Pakistan PM warns dire floods signal global crisis
Pakistan Prime Minister Shehbaz Sharif questions, "Why are my people paying the price of such high global warming through no fault of their own?
In the aftermath of floods that devastated the South Asian giant, Pakistan Prime Minister Shehbaz Sharif warned the United Nations on Friday that climate disasters will not be limited to his country.
"What happened in Pakistan will not stay in Pakistan," he said in his first address to the General Assembly, adding that life had "changed forever."
Sharif underlined the crisis' inherent injustice, with his country located at "ground zero" of climate change but responsible for less than 1% of carbon emissions.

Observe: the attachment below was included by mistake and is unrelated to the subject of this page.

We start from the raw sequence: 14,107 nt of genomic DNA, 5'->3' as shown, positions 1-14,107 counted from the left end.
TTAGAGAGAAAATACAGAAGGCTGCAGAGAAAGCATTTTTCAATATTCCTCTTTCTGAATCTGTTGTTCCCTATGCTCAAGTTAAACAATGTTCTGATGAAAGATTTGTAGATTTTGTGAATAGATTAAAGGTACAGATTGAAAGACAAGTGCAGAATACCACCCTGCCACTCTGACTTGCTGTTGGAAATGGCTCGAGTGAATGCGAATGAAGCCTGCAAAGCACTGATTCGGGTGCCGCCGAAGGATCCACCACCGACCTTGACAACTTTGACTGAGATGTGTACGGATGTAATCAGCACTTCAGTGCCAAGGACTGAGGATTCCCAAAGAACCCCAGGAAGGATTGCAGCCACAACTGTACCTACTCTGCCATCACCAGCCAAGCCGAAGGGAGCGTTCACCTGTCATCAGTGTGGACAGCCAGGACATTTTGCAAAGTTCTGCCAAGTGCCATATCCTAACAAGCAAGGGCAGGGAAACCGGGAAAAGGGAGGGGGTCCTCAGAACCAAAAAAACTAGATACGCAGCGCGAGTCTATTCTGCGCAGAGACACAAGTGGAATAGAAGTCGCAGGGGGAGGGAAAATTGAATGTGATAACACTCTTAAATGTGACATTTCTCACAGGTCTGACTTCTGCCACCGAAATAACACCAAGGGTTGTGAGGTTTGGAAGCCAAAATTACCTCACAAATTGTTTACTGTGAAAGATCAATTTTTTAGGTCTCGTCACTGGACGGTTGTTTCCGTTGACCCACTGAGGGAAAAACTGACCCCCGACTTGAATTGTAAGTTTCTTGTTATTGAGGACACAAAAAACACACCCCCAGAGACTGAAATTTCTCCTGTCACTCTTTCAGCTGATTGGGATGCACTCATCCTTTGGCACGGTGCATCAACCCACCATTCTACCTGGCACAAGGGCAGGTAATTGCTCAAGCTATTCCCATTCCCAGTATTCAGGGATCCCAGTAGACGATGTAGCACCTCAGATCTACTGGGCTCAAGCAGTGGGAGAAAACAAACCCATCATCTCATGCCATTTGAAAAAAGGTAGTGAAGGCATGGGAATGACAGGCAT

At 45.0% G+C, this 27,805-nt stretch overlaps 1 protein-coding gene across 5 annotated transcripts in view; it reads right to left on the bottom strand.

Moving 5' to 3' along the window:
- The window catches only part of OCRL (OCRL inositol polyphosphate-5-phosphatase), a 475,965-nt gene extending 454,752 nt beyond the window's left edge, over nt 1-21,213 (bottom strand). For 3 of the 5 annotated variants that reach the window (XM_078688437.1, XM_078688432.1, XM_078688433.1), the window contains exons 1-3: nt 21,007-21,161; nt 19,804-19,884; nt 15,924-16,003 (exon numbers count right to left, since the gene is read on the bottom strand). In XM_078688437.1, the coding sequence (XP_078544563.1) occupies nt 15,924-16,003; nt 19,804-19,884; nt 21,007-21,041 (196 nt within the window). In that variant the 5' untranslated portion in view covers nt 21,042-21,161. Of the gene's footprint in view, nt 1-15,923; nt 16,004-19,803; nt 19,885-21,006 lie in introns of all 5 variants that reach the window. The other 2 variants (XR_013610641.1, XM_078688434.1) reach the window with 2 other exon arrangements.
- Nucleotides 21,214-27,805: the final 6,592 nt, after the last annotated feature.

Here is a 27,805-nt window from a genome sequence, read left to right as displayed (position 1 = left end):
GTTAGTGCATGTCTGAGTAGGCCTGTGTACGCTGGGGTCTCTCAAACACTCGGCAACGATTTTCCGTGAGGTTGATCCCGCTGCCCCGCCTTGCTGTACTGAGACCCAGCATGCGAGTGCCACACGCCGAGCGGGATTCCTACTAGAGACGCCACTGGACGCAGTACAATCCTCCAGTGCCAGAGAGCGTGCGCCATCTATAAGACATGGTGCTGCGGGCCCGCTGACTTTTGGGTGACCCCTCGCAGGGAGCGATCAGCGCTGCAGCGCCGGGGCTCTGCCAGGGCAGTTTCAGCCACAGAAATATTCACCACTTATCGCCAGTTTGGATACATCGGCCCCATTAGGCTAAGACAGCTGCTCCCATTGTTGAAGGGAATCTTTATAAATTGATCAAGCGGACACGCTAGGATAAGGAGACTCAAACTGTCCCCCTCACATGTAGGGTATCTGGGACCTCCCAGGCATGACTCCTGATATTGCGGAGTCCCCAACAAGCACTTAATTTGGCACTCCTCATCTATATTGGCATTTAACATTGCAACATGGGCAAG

"Why are my people paying the price of such high global warming through no fault of their own? Nature has unleashed her fury on Pakistan without looking at our carbon footprint, which is next to nothing," he said.
"It is therefore entirely reasonable to expect some approximation of justice for this loss and damage, not to mention building back better with resilience," he said, urging financial compensation from rich polluters.
According to the most recent government figures, unprecedented monsoon downpours have flooded a third of Pakistan, an area the size of the United Kingdom, and killed nearly 1,600 people.
Over seven million people have been displaced, many of whom are living in makeshift tents without mosquito protection and often with little access to clean drinking water or washing facilities.